Oh joyous day! Being an animation nut, I love the Studio Ghibli films.
From masterpieces like Castle in the Sky to films I found decent like Only Yesterday. I found that I’ve never been let down by Studio Ghibli (except for Pom Poko but I don’t like to talk about that). Unfortunately though I’ve never had the chance to see one of these great movies in theatres until now. The Secret of Arrietty was among the films I had to see this year alongside The Pirates and (I know I’ll get a lot of crap for saying this) The Lorax. But how did The Secret live up to these expectations?
As most of you have heard The Secret of Arrietty is based of Mary Norton’s The Borrowers series of books and that leads to the plot having to work fairly harder to distinguish itself from the dozens of Borrowers inspired books, TV shows, and movies and from where I stand it really doesn’t stray far from them but surprisingly it doesn’t come off as derivative. Shaun a boy about to have a heart operation goes to his mother’s old summer home to find some rest and relaxation. It isn’t long before he finds and accidentally puts in danger the small new borrower Arrietty, a courageous girl, who is trying to cope with her new role of being a borrower. If I gave any more of a plot summary and I’d be spoiling the plot so I’ll leave it at that.
Now unlike most of Ghibli’s films, Hayao Miyazaki didn’t direct this movie but wrote Miyazaki did write screenplay and it shows from his themes of environmentalism. Arrietty however is a very small story, based only around the summer home where she and Shaun live. This leaves plenty of opportunities to give character development but the writing clearly stumbles on this point. Some of the characters’ motivations and characteristics go unexplored leaving me somewhat confused at some points in the movie. An example being Shaun, Shaun is supposed to be this rather hopeless kid who is trying to help Arrietty before his operation to find some peace within himself before he apparently dies but the story never gives the chance to flesh out this character trait enough and it goes completely unexplored until Shaun just states that’s what he’s doing. If you need your characters to plainly state what they are doing with ZERO subtext you have problems with your writing.
The characters however aren’t any less likeable or funny due to this writing. Shaun is still my favorite character in the movie by far because I feel his struggle is still quite complex and interesting even though the exploration of this is non-existent and characters like Arrietty’s mother and Arrietty are very fun characters as well. But again some of the most important characters’ character aren’t explored enough to leave a lasting impact. One character actually only has 2 scenes and the result I remember nothing about him including his name and he could have been written out and the story would have been pretty much the same.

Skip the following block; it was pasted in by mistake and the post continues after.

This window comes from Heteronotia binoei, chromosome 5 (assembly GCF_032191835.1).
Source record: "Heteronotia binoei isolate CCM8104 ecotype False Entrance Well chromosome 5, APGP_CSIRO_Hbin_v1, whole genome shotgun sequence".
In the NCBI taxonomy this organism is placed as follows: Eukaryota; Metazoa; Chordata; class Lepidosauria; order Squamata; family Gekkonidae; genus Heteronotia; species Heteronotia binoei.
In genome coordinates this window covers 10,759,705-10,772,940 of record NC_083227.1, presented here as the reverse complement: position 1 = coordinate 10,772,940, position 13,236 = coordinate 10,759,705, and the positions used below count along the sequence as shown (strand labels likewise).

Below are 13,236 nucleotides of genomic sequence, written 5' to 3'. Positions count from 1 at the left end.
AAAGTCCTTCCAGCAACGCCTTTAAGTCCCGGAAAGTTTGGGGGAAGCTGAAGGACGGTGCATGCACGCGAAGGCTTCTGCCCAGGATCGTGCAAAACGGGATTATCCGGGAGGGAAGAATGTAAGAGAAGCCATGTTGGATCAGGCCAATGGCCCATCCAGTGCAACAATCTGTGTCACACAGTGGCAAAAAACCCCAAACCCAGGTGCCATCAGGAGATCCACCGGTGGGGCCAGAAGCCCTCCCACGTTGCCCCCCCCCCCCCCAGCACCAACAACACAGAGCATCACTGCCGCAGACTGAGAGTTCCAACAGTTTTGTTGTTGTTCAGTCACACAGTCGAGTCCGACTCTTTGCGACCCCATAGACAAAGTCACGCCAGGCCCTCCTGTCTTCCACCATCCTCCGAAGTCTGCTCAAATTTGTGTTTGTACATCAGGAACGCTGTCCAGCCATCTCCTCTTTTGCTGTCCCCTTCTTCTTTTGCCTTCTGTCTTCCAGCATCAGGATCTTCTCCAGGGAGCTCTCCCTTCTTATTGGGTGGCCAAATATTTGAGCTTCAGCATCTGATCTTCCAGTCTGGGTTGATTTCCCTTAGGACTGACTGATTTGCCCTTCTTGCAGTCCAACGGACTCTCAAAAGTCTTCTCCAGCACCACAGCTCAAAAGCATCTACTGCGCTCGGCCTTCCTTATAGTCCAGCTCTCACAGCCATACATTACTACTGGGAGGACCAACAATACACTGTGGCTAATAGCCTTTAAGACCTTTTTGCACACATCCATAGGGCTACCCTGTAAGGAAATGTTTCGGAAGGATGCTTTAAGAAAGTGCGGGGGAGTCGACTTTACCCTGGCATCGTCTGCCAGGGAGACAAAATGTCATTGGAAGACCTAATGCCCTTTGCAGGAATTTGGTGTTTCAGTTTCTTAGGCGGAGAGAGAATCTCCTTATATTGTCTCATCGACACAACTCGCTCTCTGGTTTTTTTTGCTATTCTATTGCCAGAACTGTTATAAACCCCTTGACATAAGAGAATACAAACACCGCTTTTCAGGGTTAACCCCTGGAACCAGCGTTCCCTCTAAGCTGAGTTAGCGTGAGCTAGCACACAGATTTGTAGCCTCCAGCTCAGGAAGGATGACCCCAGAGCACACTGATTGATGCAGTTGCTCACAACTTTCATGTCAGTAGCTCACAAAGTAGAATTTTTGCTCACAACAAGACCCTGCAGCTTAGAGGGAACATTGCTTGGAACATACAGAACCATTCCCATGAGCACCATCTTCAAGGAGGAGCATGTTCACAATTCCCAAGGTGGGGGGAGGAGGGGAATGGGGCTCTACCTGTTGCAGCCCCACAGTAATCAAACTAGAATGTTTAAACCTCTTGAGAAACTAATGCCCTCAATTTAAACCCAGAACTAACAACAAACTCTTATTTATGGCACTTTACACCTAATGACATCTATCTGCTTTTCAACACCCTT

But after all that the rest if the movie is great. Ghibli’s artwork and human animation is still as beautiful as always with backgrounds looking very colourful and visually pleasing if only a bit washed out. Also, using mostly subtle facial animations to express emotion making the characters feel slightly more real. The antagonist Hara while a little underdeveloped is very funny. Hara is so funny in fact that when she gets her comeuppance at the end almost every child in the audience was laughing their heads off and when you do that you know you made a great comedic villain. The background music is very soothing and lays the thick atmosphere of calming serenity that I love to hear. Finally the movie has a good sense of humor leaving me giggling at its jokes. The key word for this film is slow it takes its time with the story and characters but slightly fails to utilize all that time gained to flesh out the characters fully but I still prefer this slow style of story telling. There are dozens upon dozens of movies in general that feel if they aren’t filling the entire screen with non-stop action they’ll bore their audiences to death. Children’s movies like Yogi Bear and Marmaduke and shows like Johnny Test are one of the most despicable examples of “non-stop action.” Doing this just bloodily sacrifices any sort of steady pacing to forcibly entertain the audience but The Secret of Arrietty clearly shows that even with a slower paced plot it can still fully entertain adults and kids fully.
Illustrations by Jordan Tucker – Facebook Gallery
Written by: Taylor “Whyboy” Wyatt
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